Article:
Friday Fun is a group post from the writers of the NHWN blog. Each week, we’ll pose and answer a different, get-to-know-us question. We hope you’ll join in by providing your answer in the comments.
QUESTION: What is a favorite holiday memory?
Wendy Thomas: I know that I’m going to sound like I’m pulling the age card here, but when I was growing up, we didn’t have so much holiday “noise.” We had less distraction which made us pay attention to what we had – like the rubber Santa with his wooden sleigh decoration that signaled the beginning of the season.
Everyone waited for the night that the holiday specials were on and we all watched them (and then talked about them endlessly at school to discover those who were still afraid of Rudolph’s abominable snowman.)
We had large colored bulbs on our trees that got so hot you could melt the tinsel. Eventually those lights went to smaller blinking colored ones over the years. I thought it was sacrilege the year my sister set up an all-white light Christmas tree in her house.
Christmas Eve, we were allowed to open one gift and then were sent to bed to try and stay up all long as we could hoping to hear Santa’s sleigh. One year, I swore to all my brothers and sisters that I had.
Cookies were always part of the holidays and hot chocolate with marshmallows and a candy cane to stir it all was a very special holiday treat.
And as I got older, my favorite Christmas special was the Homecoming Walton Christmas one. I’m still and will always be a sap for a Christmas story with a gooey, happy ending.
My favorite memory revolved around the once a year Rudolph viewing. I had seen it maybe once before, or it may have even been the first time. Anyway, I got a bloody nose. And so I had to lie back (it was pretty bad), and couldn’t watch the TV. So my father took a mirror off the wall, and held it over me, tilted toward the TV so I could watch the show in the mirror. For so many reasons, one of my favorite memories ever.
Lisa J. Jackson: I had ‘autograph books’ growing up from trips to Disney World. I was the shyest kid on the planet, but when I was able to get a Disney character to sign my little book I must have had a smile that lit up the world. And one Christmas, I had an idea…
My fondest Christmas memory was leaving an autograph book out for Santa. In the morning, I had proof, in ink, that Santa existed. In no way did that signature look like something my mother or father or brother could have come up with — it was truly Santa and he took the time, not only to eat the cookies and drink the milk, but to write me a note and leave his signature for me. I still have that little book somewhere; a treasured moment and possession for sure.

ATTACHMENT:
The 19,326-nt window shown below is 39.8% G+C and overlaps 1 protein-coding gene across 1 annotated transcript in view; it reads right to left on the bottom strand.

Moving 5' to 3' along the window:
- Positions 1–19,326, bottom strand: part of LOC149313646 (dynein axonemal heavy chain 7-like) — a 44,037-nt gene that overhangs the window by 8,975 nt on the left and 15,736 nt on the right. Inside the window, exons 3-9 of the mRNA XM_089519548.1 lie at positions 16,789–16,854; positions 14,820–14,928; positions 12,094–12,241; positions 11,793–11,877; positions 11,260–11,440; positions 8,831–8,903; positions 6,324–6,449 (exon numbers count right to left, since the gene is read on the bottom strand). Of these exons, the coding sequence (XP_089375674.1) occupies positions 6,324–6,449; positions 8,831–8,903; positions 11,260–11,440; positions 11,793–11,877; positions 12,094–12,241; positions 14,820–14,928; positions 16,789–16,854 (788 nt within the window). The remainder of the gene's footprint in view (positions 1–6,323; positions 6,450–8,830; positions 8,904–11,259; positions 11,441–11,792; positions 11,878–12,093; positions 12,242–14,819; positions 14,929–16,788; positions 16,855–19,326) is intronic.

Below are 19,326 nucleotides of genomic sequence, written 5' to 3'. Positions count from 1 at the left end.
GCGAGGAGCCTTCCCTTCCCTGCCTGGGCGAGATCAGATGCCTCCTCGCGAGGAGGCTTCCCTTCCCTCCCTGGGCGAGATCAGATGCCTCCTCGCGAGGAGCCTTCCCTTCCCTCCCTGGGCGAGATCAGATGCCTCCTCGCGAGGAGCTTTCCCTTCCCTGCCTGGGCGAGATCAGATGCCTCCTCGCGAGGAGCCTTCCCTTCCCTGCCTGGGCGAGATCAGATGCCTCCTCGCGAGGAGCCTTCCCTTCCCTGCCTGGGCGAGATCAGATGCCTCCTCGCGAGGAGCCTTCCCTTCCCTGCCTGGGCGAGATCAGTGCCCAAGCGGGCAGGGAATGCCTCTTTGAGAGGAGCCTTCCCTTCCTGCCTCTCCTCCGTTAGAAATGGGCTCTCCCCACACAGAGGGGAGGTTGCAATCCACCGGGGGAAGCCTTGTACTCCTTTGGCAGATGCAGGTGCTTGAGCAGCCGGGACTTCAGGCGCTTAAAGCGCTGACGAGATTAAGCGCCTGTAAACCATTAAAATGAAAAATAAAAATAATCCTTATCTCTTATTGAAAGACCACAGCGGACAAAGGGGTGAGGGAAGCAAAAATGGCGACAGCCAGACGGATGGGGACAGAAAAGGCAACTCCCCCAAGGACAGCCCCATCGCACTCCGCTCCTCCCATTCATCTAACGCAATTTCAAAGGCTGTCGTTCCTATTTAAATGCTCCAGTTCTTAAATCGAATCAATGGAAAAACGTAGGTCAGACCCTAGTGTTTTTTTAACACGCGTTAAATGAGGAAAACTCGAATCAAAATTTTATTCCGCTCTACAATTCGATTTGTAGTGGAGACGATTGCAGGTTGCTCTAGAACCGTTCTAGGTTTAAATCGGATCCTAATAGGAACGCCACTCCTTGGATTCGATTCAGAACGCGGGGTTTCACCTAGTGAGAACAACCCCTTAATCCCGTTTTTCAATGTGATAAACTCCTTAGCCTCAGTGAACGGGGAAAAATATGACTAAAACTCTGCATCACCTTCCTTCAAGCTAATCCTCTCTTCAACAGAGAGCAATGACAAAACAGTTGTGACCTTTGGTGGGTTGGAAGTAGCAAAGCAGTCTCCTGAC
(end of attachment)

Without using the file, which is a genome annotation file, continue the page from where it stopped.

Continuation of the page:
Jamie Wallace: I first rode a pony when I was only three-and-a-half years old. Though the depth of my passion waxed and waned over the years, my love of horses never left me entirely. Just this year, a few months after starting my daughter riding, I returned to the equestrian sport of my youth and am now taking lessons again (… from the same woman who taught me when I was a child!).
I think I was probably eleven or twelve when I first began riding at Ascot Stables. Though it was an expense somewhat beyond my family’s modest means, my parents made sure that I was able to continue with my lessons, even when money was really tight. Each year, the barn ran a “holiday lease” program for the week of Christmas vacation. Kids who participated got to come to the barn and ride as often as they liked for the whole week. It was the next best thing to having your own pony and I desperately wanted to lease a fuzzy little pony – Lyrico or Clipper or Tally. But, I understood – even at that age – what a big expense it would be, so hardly dared to hope.
On that Christmas morning, after all the other presents had been opened, my parents gave me a small box about the size of a deck of cards. Inside was a brass plaque printed with the words “Ascot Riding Stables Christmas Break Riding Pass” printed on it. (I still have the plaque.) I could hardly believe it. I was going to have my very own pony for a whole week!
Now that I am a mom, I finally understand what it feels like to want to give your child her heart’s desire and how much you’ll go through to be able to see that smile on her face. I actually get a little choked up even now when I think of how difficult it must have been for my parents to make my dream a reality. It was a very special Christmas, indeed – one I will never forget.
Deborah Lee Luskin: I don’t know if this qualifies as my favorite holiday memory, but it’s certainly the most lasting one: After putting out carrots (for the reindeer), and pretzels, milk and cookies for Santa, we all went off to bed, full of excitement, so I doubt I was actually asleep when my two older brothers told me to get out of bed and follow them to the top of the stairs, because they wanted me to be disabused about Santa Claus once and for all. And sure enough, there was Dad, sitting in his armchair, eating Santa’s snacks.